I received the first bound copy of THE GHOST IN LOVE yesterday from the publisher. As always on examining the first copy of a new book, I skimmed through the pages, instantly remembering where I was and what I was thinking/feeling when doing this section or that one. It's astonishing how strong the memories of writing something are when you hold the finished book. It's sort of like re-reading your diary, only more so because two things are going on at once-- you're re-reading part of a story that you created, but alongside that you're also remembering what you were thinking and how you felt while writing it. There's a section at the end of the story where three people are standing on a staircase about to do something dramatic. Looking it over yesterday I vividly remembered coming to that part of the story and being both furious and frustrated because for the life of me, I could not figure out what was going to happen next-- either to the characters or to the plot. It literally took days to work it out in my head and even when writing it I was full of worry about whether it would work effectively. But now it's out of my hands. As I've said so often before I believe when a book is finished, the author becomes just another reader of it and his opinion is no better or worse than the next reader.
We will be posting the first chapter of THE GHOST IN LOVE here on the site today. Click on the picture above of the sleeping woman and then download the chapter.
An old woman coming out of a beauty shop with a brand new hairdo. It's so high and puffy that it could be white cotton candy. But she looks so happy and proud of it. She's got a great "check me out" twinkle in her eye as she walks away down the street.
A short time later while passing an ice cream parlor, I see an old couple sitting together at a small round table inside. Both are very dressed up and look like they're on a date. In front of each is an ice cream sundae as tall as a lamp. They're not talking but they're sure attacking those sundaes.
A big macho man is walking two pit bull terriers. The guy is trying to look tough and cool but the dogs are so goofy and in love that they keep getting in his way and tripping him as they jump on each other and play. You can tell from his expression he doesn't know whether to laugh or be annoyed.
Four young teenage girls walking together in a line across the sidewalk. They are dressed almost identically and all of them are screaming into cellphones.
Big thanks to all of you who have invited me for coffee, a meal, a chat, a Bar Mitzvah, etcetera when I am in the US on the book tour for THE GHOST IN LOVE in October. Unfortunately the schedule is pretty packed so there's not going to be much room at all for anything other than the business at hand. But I would love to see you at the readings, meetings, signings and shake your hand if you can find the time to come. It's one of my favorite things in this business-- saying hello and thanks to people who were kind enough over the years to give you their full attention for a few hours or days.
by Rick Agran
On a rainy day in Seattle stumble into any coffee shop
and look wounded by the rain.
Say Last time I was in I left my black umbrella here.
A waitress in a blue beret will pull a black umbrella
from behind the counter and surrender it to you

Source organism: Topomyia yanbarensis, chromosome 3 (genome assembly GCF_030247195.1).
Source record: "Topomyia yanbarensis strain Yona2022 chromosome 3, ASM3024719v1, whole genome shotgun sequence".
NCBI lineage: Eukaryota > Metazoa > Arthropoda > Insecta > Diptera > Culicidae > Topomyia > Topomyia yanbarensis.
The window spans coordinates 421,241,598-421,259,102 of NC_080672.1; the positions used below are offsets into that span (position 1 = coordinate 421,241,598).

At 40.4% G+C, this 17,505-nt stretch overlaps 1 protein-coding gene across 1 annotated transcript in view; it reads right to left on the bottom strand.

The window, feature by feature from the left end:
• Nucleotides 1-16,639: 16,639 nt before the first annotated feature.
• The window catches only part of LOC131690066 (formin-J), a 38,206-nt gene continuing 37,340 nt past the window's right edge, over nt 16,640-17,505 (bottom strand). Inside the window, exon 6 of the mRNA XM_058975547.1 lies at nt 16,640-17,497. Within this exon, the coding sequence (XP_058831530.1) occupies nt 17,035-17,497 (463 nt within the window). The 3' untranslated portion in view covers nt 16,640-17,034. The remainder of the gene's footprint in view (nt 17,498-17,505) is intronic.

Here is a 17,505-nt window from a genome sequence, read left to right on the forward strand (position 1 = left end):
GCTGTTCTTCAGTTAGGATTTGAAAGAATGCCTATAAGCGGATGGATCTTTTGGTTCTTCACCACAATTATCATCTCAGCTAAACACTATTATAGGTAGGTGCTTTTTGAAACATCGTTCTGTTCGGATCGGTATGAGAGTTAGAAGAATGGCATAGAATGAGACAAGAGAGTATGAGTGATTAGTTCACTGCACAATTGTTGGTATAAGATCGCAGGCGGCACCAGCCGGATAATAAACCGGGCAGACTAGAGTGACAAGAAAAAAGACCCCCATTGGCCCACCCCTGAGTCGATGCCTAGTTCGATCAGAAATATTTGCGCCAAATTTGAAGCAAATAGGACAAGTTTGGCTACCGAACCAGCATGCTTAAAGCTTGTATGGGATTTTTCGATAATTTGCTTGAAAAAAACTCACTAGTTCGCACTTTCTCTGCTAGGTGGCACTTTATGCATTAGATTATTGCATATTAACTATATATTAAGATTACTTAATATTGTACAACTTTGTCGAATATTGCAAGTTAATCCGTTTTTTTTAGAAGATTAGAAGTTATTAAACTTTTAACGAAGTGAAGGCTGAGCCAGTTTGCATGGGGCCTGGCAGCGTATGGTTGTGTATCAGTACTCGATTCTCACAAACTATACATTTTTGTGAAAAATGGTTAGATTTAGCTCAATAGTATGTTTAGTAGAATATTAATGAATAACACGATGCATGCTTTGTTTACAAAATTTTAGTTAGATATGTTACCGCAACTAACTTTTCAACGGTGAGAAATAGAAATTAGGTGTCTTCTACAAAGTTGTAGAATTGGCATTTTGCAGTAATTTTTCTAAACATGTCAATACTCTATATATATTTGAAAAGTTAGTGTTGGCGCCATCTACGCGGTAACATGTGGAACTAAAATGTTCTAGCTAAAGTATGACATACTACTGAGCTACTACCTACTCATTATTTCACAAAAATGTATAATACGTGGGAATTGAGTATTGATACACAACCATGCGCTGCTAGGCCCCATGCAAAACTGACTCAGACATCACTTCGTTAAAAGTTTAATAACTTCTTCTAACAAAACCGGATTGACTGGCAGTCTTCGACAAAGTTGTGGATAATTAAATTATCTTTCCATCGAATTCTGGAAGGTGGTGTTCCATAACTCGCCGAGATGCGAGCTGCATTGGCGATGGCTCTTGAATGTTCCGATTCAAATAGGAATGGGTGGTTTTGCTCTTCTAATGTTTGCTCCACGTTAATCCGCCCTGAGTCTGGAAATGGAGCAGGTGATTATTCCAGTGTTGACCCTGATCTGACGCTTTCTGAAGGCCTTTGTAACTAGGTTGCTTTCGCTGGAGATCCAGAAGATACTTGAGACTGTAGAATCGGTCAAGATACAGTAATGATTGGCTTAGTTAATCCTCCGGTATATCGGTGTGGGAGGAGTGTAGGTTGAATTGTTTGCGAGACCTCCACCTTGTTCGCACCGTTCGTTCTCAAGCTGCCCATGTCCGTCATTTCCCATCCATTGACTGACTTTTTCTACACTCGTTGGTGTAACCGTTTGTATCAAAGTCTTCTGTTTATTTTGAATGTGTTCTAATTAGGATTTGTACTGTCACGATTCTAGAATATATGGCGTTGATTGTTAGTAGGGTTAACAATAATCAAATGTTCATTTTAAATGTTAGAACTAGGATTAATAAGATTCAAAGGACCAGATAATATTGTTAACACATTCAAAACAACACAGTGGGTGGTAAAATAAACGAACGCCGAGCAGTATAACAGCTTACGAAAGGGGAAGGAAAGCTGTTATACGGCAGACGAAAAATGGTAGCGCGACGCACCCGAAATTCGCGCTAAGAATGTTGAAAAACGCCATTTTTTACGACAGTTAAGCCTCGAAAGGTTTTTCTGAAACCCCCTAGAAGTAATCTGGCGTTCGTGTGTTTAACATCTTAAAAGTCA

like a sword at your knighting.
Unlike New Englanders, she'll never ask you
to describe it, never ask what day you came in,
she's intimate with rain and its appointments.
Look positively reunited with this black umbrella
and proceed to Belltown and Pike Place.
Sip cappuccino at the Cowgirl Luncheonette on First Ave.
Visit Buster selling tin salmon silhouettes
undulant in the wind, nosing ever into the oncoming,
meandering watery worlds, like you and the black umbrella,
the one you will lose on purpose at the day's end
so you can go the way you came
into the world, wet looking.
Those little islands of leisure in the middle of a city-- the cheap plastic tables and chairs in front of a hot dog stand. The wooden picnic bench outside the snack shop, next to the taco truck, or the shaved ice push cart where people sit in summer and eat the treats they just bought. The three folding chairs under a tattered striped beach umbrella at the gas station where three guys sit, looking like they haven't moved since the last election. Most of the time people sitting in these small oases look pretty happy. Like they're taking a mini vacation from their day; a few minute sneak-away from the job, their responsibilities, what the world expects from them. It's also interesting to watch the expressions on the faces of the passersby: Often they smile or look wistful. You can tell they're thinking how nice it'd be to spend ten minutes in the sun or the shade doing nothing but sipping a cool one or eating something delicious and naughty.
Early in the morning a junkie is walking toward me. He is extremely thin, his mouth is half open, and he's wearing no shirt which in itself is odd because it's warm at 8 am but not *that* warm. He walks with the small slow stuttery steps of the very old or the very ill. I cannot see his eyes but even from thirty feet away it is clear he's living somewhere between this world and another. About ten feet away he stops and bends over. On his back is an enormous, very detailed tattoo of a dragon. It goes from the bottom of his neck across his entire back and down into his trousers. It must have cost a fortune and is a very powerful image. The contrast between what he is and what is drawn on his skin is stunning.
by G.E. Johnson
Once after dinner a woman and I walked past
An empty basketball court and she says,
"I played on a team my junior year in Belfast,"
And I say "Want to shoot some?" She says "Yes,"
Though she was wearing a long black dinner dress.
She kicked off her high heels and she caught
My pass and with great finesse
Drove to the baseline, jumped and shot
Swish. Two points. We played for awhile,
Man in a black suit, woman in a long black gown,
I loved her quickness and her heads-up style,
Her cool hand as she beat me hands down--
Her jumpiness, like a blackbird in the night--
Her steady eye, her feet about to take flight.